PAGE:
Harford's state-of-the-art waste-to-energy plant, opened in 1988, has failed to keep pace with the county's growing mountains of trash, forcing officials to divert some garbage to the county's central landfill.
The $27 million plant at Aberdeen Proving Ground has reached its annual maximum of 116,000 tons one to two years before expected.
County administrators say the plant must be expanded.
The plant, built to extend the life of the county central landfill while providing steam to the U.S. Army, needs an additional combustion system that would raise its daily trash consumption by 125 tons, to about 440tons.
The price tag: $10 million to $15 million, says the plant manager.
The county government and the Northeast Maryland Waste Disposal Authority, a quasi-government agency that financed and overseesthe plant, are banking on the U.S. Army's agreeing to buy the additional steam produced by burning the increased trash load to help foot the bill. Other details of possible financing have yet to be worked out, county officials said.
William F. Davidson, the plant's project manager, said the county, the Army and the waste authority have begun negotiations on the expansion. But, he added, the Army's potentialneed or desire to buy more steam remains uncertain.
"We got a good facility that's good for the environment and has exceeded expectations and provided a lot of good steam," Davidson said.
"We just have too much trash. Now, we have to convince the Army they need more steam. That's a critical path."
As a result of the unique agreementthat took three years to work out, the county now pays the authority$22.47 a ton to burn the county's trash down to an ash. The ash is trucked to the landfill for dumping.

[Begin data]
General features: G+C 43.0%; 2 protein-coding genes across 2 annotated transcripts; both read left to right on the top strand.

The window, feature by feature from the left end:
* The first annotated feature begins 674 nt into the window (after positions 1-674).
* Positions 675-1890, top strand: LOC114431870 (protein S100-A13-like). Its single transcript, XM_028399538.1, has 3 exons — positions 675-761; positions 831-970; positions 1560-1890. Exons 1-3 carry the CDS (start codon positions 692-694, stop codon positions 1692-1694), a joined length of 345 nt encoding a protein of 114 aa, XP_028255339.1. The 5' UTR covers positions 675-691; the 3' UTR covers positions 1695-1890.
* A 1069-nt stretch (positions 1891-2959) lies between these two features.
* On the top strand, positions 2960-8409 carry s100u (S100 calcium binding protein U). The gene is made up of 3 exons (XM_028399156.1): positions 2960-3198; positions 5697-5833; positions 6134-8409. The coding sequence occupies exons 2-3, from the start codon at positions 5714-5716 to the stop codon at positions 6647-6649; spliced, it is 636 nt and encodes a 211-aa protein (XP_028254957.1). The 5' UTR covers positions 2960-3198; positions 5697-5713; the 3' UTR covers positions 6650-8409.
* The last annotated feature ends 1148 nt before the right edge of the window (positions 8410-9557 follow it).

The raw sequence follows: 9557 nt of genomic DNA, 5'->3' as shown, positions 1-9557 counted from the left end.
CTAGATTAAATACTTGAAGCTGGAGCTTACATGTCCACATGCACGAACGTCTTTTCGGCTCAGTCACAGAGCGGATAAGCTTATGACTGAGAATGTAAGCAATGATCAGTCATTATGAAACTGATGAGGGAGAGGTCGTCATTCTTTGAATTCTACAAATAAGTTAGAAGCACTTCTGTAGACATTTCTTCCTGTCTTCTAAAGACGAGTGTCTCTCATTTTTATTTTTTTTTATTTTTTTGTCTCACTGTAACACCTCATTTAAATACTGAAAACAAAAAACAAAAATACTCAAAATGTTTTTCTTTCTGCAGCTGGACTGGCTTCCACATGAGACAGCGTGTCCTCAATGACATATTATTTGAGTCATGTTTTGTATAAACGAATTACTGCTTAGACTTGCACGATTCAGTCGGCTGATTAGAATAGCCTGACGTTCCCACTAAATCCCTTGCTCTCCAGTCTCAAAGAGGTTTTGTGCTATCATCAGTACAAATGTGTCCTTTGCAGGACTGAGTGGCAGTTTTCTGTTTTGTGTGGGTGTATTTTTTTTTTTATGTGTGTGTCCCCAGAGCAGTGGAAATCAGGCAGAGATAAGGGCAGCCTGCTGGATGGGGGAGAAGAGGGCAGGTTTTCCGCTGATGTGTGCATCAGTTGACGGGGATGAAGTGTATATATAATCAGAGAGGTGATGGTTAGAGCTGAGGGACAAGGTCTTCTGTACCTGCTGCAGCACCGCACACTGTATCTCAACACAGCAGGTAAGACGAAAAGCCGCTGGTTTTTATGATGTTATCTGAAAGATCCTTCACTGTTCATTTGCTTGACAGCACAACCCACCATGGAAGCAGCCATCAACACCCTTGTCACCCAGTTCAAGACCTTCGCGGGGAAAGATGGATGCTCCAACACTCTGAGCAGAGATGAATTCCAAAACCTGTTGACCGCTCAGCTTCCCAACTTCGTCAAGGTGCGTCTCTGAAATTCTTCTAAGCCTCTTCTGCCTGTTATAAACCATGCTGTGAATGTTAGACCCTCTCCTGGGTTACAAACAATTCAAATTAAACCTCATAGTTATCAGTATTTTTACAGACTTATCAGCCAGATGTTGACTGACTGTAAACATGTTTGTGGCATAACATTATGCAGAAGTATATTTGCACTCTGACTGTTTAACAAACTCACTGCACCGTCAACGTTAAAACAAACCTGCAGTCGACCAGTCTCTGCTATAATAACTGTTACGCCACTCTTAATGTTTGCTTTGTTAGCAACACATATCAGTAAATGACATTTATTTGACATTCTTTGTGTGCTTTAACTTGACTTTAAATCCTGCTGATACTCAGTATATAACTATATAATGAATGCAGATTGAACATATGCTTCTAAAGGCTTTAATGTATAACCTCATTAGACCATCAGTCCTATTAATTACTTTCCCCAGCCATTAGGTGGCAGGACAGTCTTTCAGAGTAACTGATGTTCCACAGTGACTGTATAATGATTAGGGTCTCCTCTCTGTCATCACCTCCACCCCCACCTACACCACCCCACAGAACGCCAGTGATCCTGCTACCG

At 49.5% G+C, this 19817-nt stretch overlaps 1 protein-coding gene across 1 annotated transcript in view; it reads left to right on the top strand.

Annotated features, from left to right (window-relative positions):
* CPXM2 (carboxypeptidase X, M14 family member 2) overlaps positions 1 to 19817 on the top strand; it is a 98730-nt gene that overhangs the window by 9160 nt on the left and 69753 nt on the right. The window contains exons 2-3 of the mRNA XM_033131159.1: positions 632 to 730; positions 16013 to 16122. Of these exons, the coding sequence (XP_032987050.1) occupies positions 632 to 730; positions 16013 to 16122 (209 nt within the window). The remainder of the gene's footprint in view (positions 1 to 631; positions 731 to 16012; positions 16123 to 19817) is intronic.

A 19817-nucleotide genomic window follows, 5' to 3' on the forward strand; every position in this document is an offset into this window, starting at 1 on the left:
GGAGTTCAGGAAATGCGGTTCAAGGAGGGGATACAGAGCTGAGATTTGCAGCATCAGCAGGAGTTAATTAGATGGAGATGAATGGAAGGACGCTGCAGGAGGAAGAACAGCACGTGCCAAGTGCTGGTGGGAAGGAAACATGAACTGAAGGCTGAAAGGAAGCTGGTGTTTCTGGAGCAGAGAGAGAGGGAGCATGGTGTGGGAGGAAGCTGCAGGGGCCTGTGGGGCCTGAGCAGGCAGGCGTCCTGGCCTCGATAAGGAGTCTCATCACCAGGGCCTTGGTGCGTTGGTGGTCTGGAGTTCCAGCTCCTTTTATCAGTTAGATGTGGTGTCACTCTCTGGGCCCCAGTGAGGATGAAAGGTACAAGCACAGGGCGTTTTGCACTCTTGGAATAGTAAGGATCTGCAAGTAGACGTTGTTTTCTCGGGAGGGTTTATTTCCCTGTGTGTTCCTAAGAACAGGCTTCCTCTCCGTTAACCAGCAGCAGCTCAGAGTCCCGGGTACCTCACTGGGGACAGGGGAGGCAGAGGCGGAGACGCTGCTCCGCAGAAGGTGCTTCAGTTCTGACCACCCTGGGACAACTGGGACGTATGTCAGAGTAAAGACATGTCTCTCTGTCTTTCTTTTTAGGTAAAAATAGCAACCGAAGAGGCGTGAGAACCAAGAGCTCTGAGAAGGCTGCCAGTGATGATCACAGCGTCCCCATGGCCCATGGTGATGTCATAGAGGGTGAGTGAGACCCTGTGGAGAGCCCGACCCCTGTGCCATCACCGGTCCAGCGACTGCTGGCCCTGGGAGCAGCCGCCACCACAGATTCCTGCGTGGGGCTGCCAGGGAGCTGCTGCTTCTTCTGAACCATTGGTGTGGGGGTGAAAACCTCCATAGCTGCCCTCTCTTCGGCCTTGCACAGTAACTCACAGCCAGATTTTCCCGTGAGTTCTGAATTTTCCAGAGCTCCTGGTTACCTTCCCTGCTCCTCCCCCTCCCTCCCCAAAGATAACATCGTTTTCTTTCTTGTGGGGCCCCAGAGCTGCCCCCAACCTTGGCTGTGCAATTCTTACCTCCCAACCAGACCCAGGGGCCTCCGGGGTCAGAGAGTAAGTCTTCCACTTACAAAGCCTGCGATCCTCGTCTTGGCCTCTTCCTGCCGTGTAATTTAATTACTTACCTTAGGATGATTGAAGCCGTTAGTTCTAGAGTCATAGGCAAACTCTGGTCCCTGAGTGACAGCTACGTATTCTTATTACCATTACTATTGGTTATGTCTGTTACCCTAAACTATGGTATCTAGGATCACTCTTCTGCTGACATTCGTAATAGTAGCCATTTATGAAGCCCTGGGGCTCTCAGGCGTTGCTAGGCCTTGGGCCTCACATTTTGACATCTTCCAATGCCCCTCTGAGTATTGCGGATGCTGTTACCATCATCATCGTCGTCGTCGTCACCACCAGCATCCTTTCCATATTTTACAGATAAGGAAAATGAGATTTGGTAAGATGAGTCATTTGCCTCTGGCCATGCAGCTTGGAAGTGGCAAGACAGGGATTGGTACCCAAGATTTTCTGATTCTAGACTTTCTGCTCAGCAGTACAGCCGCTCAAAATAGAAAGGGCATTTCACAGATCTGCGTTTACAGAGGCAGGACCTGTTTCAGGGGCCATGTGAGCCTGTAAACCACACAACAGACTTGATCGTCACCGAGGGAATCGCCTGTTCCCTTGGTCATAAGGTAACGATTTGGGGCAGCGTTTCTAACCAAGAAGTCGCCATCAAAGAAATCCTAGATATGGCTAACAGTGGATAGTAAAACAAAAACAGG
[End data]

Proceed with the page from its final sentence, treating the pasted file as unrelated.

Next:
The system reduces the landfill's load to 10 percent of its original volume, Davidson said.
The Army paid the waste authority about $4 million for about 426.5 million pounds of steam in a year span ending in September, said John Yaquiant, an APG spokesman.
Yaquiant said officials at the base have expressed interest in buying more steam, for additional existing buildings and others being planned.
But, he added, Army officials have declined to provide more specific numbers on potential steam needs because of ongoing negotiations with the county and the waste authority.
The trash the plant can't burn goes directly to the Scarboro landfill. But that too is filling quickly -- a year before expected -- and needs a $2.5 million expansion, county officials say.
County Executive Eileen M. Rehrmann said the county's rapid, unprecedented growth in recent years, coupled with past failures to plan for disposing of the ensuing avalanche of trash, has left government administratorsscrambling to find and pay for solutions.
"There is a price for growth, sometimes a heavy price," the first-term executive said in an interview last week.
Rehrmann also points out that the trash crunch will prove an even more daunting challenge, as it comes amid declining revenues, a recession and widespread anti-tax clamor.
Of the landfill expansion, for instance, she said, "A $2.5 million bill is pain and suffering when you're talking about our budget."
Repeating a pledge to hold the line on property taxes, she said taxpayers wouldsee no increase in their tab to foot the bill for dealing with the estimated 156,000 tons of waste a year.
She added, however, that the steep price tag would force some hard choices come budget time.
Fed by the boom in housing construction, the trash toll for Harford rose to a record 156,000 tons in the last 12 months, Davidson said.
"The growth has just been so explosive, we reached our capacity longbefore expected," said George Harrison, media spokesman for Rehrmann.
"It's time to improve our efforts, to improve our planning. There has never in the past been a real plan for trash that ties in with the land-use plan. People just came up with land-use plans and then worried about the trash as the demand came up."
Between 1985 and 1990, for instance, the county's population grew twice as fast as projected, to more than 182,000, Harrison said.
In the decade that ended last year, Harford's population grew nearly 25 percent, Harrison said.
Hoping to ease the burden on both the landfill and the waste-to-energy plant, county officials are working out details on recyclingand will soon issue a report proposing a Harford program. Ideas include a composting plant and a non-profit recycling agency.
Rehrmannsaid Harford's trash woes provide but one tangible example of growing pains in the county.
The population boom also will require a newschool each of the next five years and a waste-water treatment plantexpansion, to be paid for largely by developers, whose $1,600 surcharge on new homes could more than double, Rehrmann said.